Scene-stealing actress Kathy Bates has loved acting for as long as she can remember, but swears she doesn't know how exactly she caught the bug for stage and screen. "My mother used to tell this corny story about how the doctor smacked me on the behind when I was born and I thought it was applause," she says, "and I have been looking for it ever since."
The youngest of three daughters, Kathleen Doyle Bates was born in Memphis, Tennessee, to a homemaker and a mechanical engineer on June 28, 1948. After getting into acting via a high school play, Kathy went on to major in theatre at Southern Methodist University in Dallas, Texas, receiving a Bachelor of Fine Arts in 1969.
The following year the aspiring actress opted to head to the Big Apple to pursue her career. Following her feature film debut in 1971, however, she got off to a slow start with more than one casting agent opining she wasn't sufficiently attractive to play the types of roles she wanted.
"I was never an ingenue," she says. "I've always just been a character actor. When I was younger, it was a real problem, because I was never pretty enough It was hard, not just for the lack of work, but because you have to face up to how people are looking at you."
Over the next five years she concentrated on stage roles and TV bit parts, including a cameo on an episode of The Love Boat. In 1980, her Broadway career kicked off, and she went on to originate Stella May in Come Back To The Five And Dime Jimmy Dean, Jimmy Dean, reprising the part for the Robert Altman film version in 1982. She was soon known as one of theatre's top actresses, scooping a Tony nomination for her turn as a suicidal daughter in 'Night Mother. (She would lose out to Sissy Spacek when it came to casting the film version, however.)
In the mid-Eighties Kathy's hit a slow patch. For a few years, her main roles were supporting parts on TV, including a brief appearance in the US soap All My Children. Meanwhile, she lost another important part the role written for her as a tough but dumpy waitress in the off-Broadway hit Frankie And Johnny went to Michelle Pfeiffer in the 1987 big screen adaptation.
Once again, however, Kathy's career took a turn for the better. After 20 years in the industry, the then 42-year-old actress became an "overnight" Hollywood star after her role as a psychotic fan in Misery earned her a best actress Academy Award.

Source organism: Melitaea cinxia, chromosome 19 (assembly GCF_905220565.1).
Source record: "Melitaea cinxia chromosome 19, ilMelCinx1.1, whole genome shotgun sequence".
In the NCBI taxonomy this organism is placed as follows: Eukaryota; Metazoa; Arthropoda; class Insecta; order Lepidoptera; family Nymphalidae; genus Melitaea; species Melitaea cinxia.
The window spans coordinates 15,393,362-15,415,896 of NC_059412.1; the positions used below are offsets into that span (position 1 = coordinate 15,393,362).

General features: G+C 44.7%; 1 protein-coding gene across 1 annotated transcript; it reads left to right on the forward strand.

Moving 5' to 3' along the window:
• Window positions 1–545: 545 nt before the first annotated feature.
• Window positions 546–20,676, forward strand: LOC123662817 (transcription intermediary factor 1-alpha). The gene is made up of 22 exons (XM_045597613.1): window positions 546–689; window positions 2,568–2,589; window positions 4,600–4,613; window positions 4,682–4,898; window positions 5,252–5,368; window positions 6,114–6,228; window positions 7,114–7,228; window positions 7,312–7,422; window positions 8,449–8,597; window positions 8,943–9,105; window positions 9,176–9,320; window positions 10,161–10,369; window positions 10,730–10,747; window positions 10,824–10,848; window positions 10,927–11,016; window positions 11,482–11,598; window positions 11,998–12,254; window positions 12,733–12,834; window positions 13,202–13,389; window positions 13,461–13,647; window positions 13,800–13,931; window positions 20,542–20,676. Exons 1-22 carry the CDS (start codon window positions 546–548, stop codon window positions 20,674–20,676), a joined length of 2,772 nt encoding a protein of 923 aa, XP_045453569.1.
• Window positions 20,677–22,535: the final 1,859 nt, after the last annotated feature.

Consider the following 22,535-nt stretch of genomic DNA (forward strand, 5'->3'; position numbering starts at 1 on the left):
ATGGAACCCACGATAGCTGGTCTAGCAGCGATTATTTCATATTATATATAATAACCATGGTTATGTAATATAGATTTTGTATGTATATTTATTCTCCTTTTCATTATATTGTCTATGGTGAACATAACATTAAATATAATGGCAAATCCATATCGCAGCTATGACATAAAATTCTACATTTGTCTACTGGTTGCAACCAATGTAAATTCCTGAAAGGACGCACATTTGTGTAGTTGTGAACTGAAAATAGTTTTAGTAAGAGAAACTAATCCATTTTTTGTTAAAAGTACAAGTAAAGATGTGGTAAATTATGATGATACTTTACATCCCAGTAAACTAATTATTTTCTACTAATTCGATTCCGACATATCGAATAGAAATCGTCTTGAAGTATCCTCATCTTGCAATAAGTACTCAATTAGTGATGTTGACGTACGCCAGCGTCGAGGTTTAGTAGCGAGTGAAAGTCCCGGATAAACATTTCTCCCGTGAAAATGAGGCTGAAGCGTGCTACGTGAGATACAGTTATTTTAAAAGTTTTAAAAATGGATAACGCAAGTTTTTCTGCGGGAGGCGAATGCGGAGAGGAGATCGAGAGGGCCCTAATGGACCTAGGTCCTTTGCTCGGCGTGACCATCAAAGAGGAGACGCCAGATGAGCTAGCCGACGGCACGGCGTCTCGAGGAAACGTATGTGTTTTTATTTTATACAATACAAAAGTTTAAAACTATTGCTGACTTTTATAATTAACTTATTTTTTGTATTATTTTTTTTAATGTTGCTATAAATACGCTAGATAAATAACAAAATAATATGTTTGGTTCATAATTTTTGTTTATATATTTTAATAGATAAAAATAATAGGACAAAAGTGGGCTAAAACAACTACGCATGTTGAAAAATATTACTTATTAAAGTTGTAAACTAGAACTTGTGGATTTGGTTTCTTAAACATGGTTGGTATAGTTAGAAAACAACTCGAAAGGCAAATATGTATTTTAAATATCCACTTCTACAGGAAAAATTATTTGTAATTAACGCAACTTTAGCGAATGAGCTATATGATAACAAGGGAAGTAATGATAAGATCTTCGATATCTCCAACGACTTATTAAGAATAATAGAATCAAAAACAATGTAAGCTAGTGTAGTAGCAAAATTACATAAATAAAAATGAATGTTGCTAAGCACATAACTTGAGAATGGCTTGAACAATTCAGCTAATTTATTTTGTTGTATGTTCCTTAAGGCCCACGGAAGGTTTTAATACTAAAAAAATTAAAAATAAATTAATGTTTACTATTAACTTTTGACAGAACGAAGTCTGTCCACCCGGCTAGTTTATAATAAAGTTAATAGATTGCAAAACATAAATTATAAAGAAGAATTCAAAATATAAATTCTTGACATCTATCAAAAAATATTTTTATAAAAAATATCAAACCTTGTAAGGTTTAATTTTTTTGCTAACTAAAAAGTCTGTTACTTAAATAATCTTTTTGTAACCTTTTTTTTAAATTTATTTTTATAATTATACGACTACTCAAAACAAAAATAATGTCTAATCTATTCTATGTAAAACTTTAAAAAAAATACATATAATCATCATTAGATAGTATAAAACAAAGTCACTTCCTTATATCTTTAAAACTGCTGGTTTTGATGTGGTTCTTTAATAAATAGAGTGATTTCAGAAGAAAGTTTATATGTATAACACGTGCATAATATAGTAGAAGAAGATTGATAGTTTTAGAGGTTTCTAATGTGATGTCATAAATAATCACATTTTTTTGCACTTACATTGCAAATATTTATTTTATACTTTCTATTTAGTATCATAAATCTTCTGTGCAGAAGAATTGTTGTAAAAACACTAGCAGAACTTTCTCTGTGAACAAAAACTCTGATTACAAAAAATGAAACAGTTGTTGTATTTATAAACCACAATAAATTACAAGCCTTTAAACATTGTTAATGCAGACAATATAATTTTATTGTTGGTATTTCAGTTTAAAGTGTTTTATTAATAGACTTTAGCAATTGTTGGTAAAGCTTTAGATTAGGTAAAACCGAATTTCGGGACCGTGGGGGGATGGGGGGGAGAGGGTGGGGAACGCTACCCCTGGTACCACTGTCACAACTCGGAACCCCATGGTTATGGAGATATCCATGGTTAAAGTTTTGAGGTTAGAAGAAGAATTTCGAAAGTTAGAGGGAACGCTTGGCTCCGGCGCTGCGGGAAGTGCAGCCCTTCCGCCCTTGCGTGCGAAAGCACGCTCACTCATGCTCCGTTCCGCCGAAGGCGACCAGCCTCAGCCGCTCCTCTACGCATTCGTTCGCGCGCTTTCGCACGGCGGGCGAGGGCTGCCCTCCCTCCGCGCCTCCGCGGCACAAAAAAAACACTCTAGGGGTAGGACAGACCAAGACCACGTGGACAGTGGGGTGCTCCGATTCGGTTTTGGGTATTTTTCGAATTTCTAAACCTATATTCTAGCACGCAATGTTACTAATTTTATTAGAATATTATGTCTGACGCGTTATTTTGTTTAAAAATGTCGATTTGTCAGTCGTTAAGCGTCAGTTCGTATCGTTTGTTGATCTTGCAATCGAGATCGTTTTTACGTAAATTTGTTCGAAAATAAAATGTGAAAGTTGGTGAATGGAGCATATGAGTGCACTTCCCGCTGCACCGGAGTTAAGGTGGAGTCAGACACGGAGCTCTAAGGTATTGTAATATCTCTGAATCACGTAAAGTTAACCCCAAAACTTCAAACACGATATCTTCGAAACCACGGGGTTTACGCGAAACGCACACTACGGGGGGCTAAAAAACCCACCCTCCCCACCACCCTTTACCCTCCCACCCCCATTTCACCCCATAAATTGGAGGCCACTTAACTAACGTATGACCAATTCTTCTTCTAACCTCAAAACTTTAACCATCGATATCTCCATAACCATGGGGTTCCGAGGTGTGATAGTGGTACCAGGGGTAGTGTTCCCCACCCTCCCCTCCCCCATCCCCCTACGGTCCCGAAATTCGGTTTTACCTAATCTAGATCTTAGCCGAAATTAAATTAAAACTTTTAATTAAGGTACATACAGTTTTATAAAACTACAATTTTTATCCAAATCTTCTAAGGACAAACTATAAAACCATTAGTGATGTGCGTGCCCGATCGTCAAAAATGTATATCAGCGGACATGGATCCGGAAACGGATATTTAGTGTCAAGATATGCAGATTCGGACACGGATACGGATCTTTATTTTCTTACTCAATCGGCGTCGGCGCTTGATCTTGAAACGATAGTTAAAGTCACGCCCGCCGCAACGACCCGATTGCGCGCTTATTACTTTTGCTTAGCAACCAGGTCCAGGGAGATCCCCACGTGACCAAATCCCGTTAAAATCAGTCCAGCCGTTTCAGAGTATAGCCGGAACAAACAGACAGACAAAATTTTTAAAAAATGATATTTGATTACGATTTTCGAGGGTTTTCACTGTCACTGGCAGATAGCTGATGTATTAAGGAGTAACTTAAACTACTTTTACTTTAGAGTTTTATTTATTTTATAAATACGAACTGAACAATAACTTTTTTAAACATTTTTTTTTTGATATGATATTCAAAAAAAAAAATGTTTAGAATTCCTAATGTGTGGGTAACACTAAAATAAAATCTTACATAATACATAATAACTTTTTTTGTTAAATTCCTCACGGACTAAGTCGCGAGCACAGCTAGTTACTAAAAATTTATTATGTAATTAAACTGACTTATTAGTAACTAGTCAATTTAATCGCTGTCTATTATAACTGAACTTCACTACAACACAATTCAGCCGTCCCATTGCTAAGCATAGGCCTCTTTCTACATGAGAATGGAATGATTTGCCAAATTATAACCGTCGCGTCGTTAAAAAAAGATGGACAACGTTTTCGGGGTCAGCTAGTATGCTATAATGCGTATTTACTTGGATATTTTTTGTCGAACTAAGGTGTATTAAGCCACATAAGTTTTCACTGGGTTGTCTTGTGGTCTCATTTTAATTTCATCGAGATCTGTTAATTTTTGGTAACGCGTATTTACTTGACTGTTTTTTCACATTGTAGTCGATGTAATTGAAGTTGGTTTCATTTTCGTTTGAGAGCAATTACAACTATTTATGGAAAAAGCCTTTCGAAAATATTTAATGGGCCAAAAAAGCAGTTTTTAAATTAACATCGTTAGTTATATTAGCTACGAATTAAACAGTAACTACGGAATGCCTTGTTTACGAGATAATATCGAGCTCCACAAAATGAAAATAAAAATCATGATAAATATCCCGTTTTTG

Around the time of her win, she reflected on the double-edged sword of Hollywood casting. "You're either young and glamorous and you're going to get the lead or it's the opposite: you're not attractive enough so you're playing the friend or the killer or the lesbian or the doctor or whatever," she said. "But the one who gets to play the young, pretty, gets-the-boy-at-the-end role doesn't have any power. And vice-versa: a character can have power, but not femininity."
After starring in the well-received Fried Green Tomatoes, the veteran actress made her TV directorial debut on the PBS production Talking With. As she continued her acting career with memorable roles in Dolores Claiborne, Titanic and Primary Colors, she continued to pursue her interests behind the camera, helming episodes of Homicide: Life On The Street, NYPD Blue, Oz and the hugely successful TV series Six Feet Under.
Ten years after her first best actress Oscar, Kathy was shortlisted in the category a second time for About Schmidt. In the film, the star experienced another first a nude scene. The "hot tub" sequence, played for laughs, quickly became one of the most-talked about moments in the movie.
"People either laugh or cheer," says Kathy of her topless turn. "I was at the premiere... and there are a lot of women who are shouting, 'You go, girl!'. I think there are a lot of women in the audience who are thrilled to see a real woman up on the screen in all her glory."